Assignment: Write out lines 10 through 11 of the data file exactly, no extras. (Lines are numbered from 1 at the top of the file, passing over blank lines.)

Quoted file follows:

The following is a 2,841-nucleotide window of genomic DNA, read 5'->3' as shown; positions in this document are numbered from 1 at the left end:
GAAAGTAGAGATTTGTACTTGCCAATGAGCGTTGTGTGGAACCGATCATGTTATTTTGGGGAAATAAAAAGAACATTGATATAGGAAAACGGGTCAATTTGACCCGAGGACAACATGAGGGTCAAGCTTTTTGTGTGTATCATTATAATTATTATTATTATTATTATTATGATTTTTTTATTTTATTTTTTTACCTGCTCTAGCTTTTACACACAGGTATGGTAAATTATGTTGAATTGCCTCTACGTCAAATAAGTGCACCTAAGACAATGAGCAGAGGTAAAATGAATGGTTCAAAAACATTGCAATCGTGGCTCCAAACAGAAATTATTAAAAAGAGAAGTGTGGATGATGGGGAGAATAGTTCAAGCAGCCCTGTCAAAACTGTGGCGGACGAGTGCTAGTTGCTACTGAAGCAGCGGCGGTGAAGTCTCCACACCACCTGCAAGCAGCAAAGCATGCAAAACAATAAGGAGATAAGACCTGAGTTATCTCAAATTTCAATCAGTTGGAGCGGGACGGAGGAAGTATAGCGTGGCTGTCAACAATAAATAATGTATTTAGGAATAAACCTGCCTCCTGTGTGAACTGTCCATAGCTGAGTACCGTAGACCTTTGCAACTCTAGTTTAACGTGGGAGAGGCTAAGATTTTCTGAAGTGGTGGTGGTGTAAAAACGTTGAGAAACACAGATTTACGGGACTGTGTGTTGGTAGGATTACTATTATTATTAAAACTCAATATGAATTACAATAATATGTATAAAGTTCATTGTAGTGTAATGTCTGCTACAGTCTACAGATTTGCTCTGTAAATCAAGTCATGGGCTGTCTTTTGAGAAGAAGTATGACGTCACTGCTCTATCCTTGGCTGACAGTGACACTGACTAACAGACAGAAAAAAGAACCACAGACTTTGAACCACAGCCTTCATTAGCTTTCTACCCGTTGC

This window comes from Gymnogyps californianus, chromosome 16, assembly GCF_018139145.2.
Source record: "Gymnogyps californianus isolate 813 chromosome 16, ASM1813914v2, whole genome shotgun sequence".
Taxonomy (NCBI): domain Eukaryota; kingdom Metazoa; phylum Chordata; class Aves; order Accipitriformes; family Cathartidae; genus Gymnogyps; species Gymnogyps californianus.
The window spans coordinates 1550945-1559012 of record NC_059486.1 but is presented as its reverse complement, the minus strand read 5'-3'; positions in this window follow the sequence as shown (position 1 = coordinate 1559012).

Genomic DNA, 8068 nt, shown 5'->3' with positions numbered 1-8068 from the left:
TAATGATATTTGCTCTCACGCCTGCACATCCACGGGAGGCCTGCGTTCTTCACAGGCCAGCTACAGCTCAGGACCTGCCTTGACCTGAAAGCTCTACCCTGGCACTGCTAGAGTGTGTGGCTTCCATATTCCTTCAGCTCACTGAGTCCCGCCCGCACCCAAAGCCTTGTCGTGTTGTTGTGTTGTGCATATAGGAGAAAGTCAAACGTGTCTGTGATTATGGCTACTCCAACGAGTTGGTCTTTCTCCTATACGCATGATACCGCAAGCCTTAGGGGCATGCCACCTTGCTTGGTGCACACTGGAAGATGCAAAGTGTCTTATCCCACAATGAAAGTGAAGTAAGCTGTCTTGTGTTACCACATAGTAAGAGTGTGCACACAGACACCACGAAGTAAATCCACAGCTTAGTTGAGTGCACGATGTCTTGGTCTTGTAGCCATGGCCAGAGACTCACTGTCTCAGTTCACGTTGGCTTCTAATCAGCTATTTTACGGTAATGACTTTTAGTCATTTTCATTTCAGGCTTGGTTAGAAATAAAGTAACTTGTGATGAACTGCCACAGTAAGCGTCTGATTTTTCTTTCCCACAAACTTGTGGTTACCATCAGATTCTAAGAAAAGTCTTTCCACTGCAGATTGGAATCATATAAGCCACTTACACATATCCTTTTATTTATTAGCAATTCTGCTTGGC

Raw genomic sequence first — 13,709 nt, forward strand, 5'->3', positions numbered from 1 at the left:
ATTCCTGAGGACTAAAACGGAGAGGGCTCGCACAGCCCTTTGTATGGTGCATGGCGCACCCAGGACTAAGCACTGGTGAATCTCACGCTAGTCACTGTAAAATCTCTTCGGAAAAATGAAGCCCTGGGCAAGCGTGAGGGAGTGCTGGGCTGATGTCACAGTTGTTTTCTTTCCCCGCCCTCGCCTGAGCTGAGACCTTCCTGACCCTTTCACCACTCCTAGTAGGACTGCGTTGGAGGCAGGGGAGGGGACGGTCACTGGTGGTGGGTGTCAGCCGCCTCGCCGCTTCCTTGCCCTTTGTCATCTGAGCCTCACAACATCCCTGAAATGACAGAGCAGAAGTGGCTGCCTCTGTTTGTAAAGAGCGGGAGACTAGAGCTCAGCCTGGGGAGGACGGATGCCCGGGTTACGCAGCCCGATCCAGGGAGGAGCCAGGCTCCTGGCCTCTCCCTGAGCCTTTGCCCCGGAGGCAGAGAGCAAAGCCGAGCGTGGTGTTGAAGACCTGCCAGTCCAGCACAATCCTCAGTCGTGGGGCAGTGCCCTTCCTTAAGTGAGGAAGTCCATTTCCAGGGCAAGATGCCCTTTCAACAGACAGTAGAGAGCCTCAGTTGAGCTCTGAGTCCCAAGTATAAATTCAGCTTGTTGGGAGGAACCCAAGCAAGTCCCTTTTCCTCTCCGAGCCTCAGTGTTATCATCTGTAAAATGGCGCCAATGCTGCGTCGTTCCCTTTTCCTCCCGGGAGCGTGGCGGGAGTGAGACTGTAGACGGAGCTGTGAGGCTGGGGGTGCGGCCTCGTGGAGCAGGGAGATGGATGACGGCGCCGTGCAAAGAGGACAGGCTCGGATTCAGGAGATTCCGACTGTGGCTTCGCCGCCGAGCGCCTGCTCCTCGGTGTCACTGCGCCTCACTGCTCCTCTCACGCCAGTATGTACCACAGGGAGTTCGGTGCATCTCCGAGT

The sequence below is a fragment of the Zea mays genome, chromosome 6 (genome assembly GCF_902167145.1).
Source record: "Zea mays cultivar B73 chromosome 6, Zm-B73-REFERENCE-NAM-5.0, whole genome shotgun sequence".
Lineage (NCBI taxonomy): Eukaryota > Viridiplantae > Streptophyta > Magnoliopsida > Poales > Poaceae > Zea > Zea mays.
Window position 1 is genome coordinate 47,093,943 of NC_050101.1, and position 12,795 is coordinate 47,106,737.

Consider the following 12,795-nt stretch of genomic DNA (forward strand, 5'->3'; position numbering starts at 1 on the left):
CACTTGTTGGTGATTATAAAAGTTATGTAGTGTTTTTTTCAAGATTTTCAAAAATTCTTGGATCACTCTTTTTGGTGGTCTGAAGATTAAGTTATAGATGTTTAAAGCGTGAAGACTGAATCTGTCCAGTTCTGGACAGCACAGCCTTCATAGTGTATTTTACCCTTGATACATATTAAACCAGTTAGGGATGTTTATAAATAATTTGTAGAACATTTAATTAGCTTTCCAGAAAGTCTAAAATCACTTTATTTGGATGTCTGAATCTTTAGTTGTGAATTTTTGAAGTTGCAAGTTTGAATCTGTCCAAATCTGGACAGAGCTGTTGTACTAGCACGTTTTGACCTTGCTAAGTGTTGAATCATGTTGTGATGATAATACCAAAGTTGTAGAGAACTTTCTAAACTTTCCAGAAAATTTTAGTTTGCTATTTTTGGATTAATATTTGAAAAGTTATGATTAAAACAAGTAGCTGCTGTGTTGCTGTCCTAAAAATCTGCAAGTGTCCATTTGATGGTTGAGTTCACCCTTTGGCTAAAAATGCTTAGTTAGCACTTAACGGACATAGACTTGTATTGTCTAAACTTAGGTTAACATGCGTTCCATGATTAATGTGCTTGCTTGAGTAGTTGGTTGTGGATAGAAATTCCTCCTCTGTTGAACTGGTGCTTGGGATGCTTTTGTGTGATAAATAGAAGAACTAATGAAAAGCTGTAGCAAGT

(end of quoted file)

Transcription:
ATTCCTGAGGACTAAAACGGAGAGGGCTCGCACAGCCCTTTGTATGGTGCATGGCGCACCCAGGACTAAGCACTGGTGAATCTCACGCTAGTCACTGTAAAATCTCTTCGGAAAAATGAAGCCCTGGGCAAGCGTGAGGGAGTGCTGGGCTGATGTCACAGTTGTTTTCTTTCCCCGCCCTCGCCTGAGCTGAGACCTTCCTGACCCTTTCACCACTCCTAGTAGGACTGCGTTGGAGGCAGGGGAGGGGACGGTCACTGGTGGTGGGTGTCAGCCGCCTCGCCGCTTCCTTGCCCTTTGTCATCTGAGCCTCACAACATCCCTGAAATGACAGAGCAGAAGTGGCTGCCTCTGTTTGTAAAGAGCGGGAGACTAGAGCTCAGCCTGGGGAGGACGGATGCCCGGGTTACGCAGCCCGATCCAGGGAGGAGCCAGGCTCCTGGCCTCTCCCTGAGCCTTTGCCCCGGAGGCAGAGAGCAAAGCCGAGCGTGGTGTTGAAGACCTGCCAGTCCAGCACAATCCTCAGTCGTGGGGCAGTGCCCTTCCTTAAGTGAGGAAGTCCATTTCCAGGGCAAGATGCCCTTTCAACAGACAGTAGAGAGCCTCAGTTGAGCTCTGAGTCCCAAGTATAAATTCAGCTTGTTGGGAGGAACCCAAGCAAGTCCCTTTTCCTCTCCGAGCCTCAGTGTTATCATCTGTAAAATGGCGCCAATGCTGCGTCGTTCCCTTTTCCTCCCGGGAGCGTGGCGGGAGTGAGACTGTAGACGGAGCTGTGAGGCTGGGGGTGCGGCCTCGTGGAGCAGGGAGATGGATGACGGCGCCGTGCAAAGAGGACAGGCTCGGATTCAGGAGATTCCGACTGTGGCTTCGCCGCCGAGCGCCTGCTCCTCGGTGTCACTGCGCCTCACTGCTCCTCTCACGCCAGTATGTACCACAGGGAGTTCGGTGCATCTCCGAGT

The sequence below is a fragment of the Zea mays genome, chromosome 6 (genome assembly GCF_902167145.1).